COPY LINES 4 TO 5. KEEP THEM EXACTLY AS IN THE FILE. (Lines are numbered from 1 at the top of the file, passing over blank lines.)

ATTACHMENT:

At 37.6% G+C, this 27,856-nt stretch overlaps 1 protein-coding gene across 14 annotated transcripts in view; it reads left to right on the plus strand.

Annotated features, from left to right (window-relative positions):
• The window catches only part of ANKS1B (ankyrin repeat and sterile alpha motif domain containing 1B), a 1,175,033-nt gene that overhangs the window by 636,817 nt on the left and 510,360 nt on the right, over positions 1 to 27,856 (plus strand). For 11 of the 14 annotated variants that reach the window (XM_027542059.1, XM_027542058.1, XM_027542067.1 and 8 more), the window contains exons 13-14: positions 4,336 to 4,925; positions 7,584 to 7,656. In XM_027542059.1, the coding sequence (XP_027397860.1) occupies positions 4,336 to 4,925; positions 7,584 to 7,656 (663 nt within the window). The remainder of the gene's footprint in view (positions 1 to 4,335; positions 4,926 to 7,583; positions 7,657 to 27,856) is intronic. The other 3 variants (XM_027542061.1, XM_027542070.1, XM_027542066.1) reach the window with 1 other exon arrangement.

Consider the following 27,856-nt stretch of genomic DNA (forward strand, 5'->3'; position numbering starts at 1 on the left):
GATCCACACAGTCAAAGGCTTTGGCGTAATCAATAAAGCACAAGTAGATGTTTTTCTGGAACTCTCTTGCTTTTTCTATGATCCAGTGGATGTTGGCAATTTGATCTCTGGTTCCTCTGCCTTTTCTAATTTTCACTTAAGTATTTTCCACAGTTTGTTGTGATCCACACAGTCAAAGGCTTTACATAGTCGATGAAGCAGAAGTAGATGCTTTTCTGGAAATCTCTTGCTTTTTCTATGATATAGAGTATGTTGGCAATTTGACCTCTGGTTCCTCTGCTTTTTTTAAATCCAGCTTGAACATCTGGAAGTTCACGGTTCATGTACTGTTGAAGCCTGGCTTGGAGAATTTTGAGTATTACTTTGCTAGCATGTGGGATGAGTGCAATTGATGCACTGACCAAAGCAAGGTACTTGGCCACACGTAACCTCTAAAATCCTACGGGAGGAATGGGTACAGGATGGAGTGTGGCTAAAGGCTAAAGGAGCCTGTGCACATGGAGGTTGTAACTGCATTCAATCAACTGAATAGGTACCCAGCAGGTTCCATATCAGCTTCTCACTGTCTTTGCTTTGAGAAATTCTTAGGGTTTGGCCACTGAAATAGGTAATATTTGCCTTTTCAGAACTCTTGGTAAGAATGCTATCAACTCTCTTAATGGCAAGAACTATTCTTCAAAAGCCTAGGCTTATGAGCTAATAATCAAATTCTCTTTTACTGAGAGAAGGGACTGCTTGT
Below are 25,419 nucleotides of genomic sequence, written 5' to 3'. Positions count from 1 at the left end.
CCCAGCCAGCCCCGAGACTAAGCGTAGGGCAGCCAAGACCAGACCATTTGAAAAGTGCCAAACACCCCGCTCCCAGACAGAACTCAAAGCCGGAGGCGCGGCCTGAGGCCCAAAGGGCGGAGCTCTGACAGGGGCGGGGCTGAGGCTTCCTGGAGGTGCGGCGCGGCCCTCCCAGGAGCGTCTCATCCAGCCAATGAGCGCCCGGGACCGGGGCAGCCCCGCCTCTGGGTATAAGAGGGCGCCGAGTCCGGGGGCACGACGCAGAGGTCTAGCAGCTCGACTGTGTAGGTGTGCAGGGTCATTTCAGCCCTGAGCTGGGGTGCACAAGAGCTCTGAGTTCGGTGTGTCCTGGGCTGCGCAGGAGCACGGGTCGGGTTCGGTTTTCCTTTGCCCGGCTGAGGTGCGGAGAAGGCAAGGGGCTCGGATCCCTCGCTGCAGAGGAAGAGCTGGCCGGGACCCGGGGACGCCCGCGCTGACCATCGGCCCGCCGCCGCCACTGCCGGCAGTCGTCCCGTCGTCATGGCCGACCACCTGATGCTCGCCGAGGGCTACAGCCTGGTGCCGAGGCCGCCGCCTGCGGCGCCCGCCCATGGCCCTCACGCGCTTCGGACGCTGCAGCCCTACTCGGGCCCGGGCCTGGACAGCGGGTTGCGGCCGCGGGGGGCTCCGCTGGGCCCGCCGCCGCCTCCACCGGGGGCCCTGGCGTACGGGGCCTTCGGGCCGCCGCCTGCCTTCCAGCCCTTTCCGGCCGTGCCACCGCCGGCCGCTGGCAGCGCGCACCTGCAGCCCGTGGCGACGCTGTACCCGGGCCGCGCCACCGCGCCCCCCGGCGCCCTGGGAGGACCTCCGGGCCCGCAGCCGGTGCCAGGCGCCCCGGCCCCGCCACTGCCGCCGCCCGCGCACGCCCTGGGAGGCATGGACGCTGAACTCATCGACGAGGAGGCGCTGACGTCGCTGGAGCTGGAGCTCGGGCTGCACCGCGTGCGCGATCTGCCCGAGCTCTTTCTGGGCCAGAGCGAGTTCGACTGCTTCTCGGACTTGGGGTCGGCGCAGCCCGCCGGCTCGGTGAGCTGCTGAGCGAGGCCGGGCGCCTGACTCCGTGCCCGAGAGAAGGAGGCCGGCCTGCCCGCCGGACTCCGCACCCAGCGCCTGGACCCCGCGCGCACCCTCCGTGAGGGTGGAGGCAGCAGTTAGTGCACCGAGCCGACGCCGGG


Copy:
Consider the following 27,856-nt stretch of genomic DNA (forward strand, 5'->3'; position numbering starts at 1 on the left):
GATCCACACAGTCAAAGGCTTTGGCGTAATCAATAAAGCACAAGTAGATGTTTTTCTGGAACTCTCTTGCTTTTTCTATGATCCAGTGGATGTTGGCAATTTGATCTCTGGTTCCTCTGCCTTTTCTAATTTTCACTTAAGTATTTTCCACAGTTTGTTGTGATCCACACAGTCAAAGGCTTTACATAGTCGATGAAGCAGAAGTAGATGCTTTTCTGGAAATCTCTTGCTTTTTCTATGATATAGAGTATGTTGGCAATTTGACCTCTGGTTCCTCTGCTTTTTTTAAATCCAGCTTGAACATCTGGAAGTTCACGGTTCATGTACTGTTGAAGCCTGGCTTGGAGAATTTTGAGTATTACTTTGCTAGCATGTGGGATGAGTGCAATTGATGCACTGACCAAAGCAAGGTACTTGGCCACACGTAACCTCTAAAATCCTACGGGAGGAATGGGTACAGGATGGAGTGTGGCTAAAGGCTAAAGGAGCCTGTGCACATGGAGGTTGTAACTGCATTCAATCAACTGAATAGGTACCCAGCAGGTTCCATATCAGCTTCTCACTGTCTTTGCTTTGAGAAATTCTTAGGGTTTGGCCACTGAAATAGGTAATATTTGCCTTTTCAGAACTCTTGGTAAGAATGCTATCAACTCTCTTAATGGCAAGAACTATTCTTCAAAAGCCTAGGCTTATGAGCTAATAATCAAATTCTCTTTTACTGAGAGAAGGGACTGCTTGT